The Rule 5 draft is on Thursday morning as most people are looking to abandon the Winter Meetings to return to normal society as quickly as possible. In the past the Rule 5 draft has been a point of success for the Phillies with Shane Victorino (before rule change), David Herndon, Odubel Herrera, and Tyler Goeddel all joining the Phillies for $50,000. The past two seasons the Phillies have taken two players, a hitter and a left handed reliever. Both times the lefty was returned to their original team. On the flip side the Phillies have avoided damage in the Rule 5 draft. The last Phillies player taken was Seth Rosin in 2013, the last Phillies player to stick all year was Lendy Castillo in 2011.
First let’s talk about who the Phillies could take in the Rule 5 draft this year:
Yep that is it. In theory the Phillies could chuck one of the mediocre relievers on the 40 man roster and select someone in the draft. On the relief front they look to have 6 of the 7 bullpen relief spots locked up with Benoit, Neris, Neshek, Ramos, Gomez, and Rodriguez. That means the bench, and they could use a left handed bench bat, and the best one of those is probably the Phillies own Andrew Pullin, who is not major league ready. They could also use a backup shortstop, and while he isn’t the best of the available, most of the shortstops are on par with the Phillies own Malquin Canelo. The Phillies have said they are not going to clear a spot, so the spot would have to come via trade.
With that taken care of, let’s talk about who is in danger. The Phillies already protected 11 players this offseason, which was a combination of system depth and CBA negotiations threatening to add a 26th active roster spot. The Phillies still have players available that could interest teams. Baseball America put out a large preview mentioning 6 that have the raw talent to be interesting, but there are a few more players I would put on the list.
Miguel Nunez, RHP - Nunez is a prototypical relief pitcher available in the Rule 5 draft. He has a big arm (95-97) and interesting secondary pitches. However, like many available he has a big wart, he walked over 5 per 9 in AA and didn’t do anything in the AFL to lessen those fears. Someone could take Nunez if they like him more than the others in his range, but he does not stand out.
Andrew Pullin, OF - Andrew Pullin hit .346/.393/.559 in Reading with better splits on the road. The problem is that it was a 46 game sample size and he ended the year early with an arm injury. Pullin used to play 2B, but is now mostly limited to LF (he could play RF some) which means he really needs to hit. His power was a bit amplified in AA, but he has a pull heavy approach that has tapped into his power enough that he may hit 15-20 home runs a year at his peak. Pullin is pretty much maxed out physically and does not draw walks at a rate to make his OBP anything special. A team looking a for a LH OF bench bat could take Pullin, but he does not have the long term upside to keep him around if he struggles.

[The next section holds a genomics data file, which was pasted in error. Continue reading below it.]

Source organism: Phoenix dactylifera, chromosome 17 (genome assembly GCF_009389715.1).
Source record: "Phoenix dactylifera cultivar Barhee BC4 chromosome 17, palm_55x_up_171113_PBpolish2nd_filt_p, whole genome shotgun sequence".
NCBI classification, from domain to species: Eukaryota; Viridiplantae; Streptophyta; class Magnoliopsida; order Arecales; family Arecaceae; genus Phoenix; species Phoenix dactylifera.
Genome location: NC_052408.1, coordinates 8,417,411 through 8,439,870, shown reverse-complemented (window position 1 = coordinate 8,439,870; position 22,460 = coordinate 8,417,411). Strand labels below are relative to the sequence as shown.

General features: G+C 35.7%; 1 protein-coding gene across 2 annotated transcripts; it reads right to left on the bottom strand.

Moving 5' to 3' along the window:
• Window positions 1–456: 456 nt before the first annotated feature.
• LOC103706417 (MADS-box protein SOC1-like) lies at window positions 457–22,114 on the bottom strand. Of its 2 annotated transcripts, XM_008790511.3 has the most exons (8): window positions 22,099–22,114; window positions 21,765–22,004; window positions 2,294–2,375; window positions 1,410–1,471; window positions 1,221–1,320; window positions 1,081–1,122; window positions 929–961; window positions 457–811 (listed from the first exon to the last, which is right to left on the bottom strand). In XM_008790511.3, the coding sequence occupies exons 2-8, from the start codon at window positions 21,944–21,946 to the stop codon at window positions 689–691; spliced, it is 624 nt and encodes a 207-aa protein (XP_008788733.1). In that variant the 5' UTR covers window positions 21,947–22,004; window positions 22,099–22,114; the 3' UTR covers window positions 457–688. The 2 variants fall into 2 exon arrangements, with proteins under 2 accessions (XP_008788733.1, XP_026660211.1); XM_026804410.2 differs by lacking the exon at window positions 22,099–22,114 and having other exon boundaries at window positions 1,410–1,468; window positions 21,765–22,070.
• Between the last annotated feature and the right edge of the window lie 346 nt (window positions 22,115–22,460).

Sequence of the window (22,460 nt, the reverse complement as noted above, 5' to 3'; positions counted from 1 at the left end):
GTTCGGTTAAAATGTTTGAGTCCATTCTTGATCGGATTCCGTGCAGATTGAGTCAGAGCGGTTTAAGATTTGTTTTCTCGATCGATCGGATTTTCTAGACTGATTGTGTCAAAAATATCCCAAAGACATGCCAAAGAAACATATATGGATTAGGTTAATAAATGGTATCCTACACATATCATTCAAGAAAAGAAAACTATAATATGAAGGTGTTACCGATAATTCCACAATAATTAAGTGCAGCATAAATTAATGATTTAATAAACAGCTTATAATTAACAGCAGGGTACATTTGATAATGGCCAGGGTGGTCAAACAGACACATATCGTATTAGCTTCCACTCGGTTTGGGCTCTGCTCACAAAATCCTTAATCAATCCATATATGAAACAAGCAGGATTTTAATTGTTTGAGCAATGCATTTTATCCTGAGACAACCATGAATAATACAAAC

Malquin Canelo, SS - Canelo’s bat took a big step backwards in 2016, but he is still a good defender. It is unlikely that is enough to entice a team.
Carlos Tocci, CF - Carlos Tocci has reached a point where he just hits. The problem is that those are all singles. He is a great center fielder, but that is the only carrying tool for him. If a team really believes in the glove they could look past the offensive limitations.
Seranthony Dominguez, RHP - Dominguez is probably the highest upside player on this list. But he has less than 50 innings of full season ball to his name. His fastball is dynamic as a starting pitcher, but less so when compared to the available relievers. His lack of consistent secondary pitches (both his curveball and changeup flash above average to plus) makes it difficult for 2017 to be anything more than a redshirt year. Teams are playing with 24 players less and less these days.
Jose Pujols, OF - Pujols’ power is an impact tool, but he struggled with contact in low-A. There is no way a team carries him all year.
Hoby Milner, LHP - Milner does not have LOOGY splits, but with a lower arm slot, hi-80s fastball, and sterling minor league numbers he sure looks like one. The Rule 5 LOOGY market features things like the return of Daniel Stumpf, so if a team likes Milner he quickly moves to the front of the line.
Tom Windle, LHP - Windle has been a mess since joining the Phillies in the Jimmy Rollins trade. He is now a full time reliever and his stuff (92-95 T97 fastball and above average slider) is good from the left side. However, he cannot find the strike zone enough to be effective. There may be a team who wants to bet on arm strength and pedigree.
Mitch Walding, 3B - Walding is coming off a bit of a breakout year, hitting .280/.372/.440 in hi-A and .286/.400/.476 in the AFL, sandwiching a .214/.337/.371 trip to AA. Walding is a good defender at the hot corner, but his high strikeout rate, coupled with less than ideal power make him a tough sell.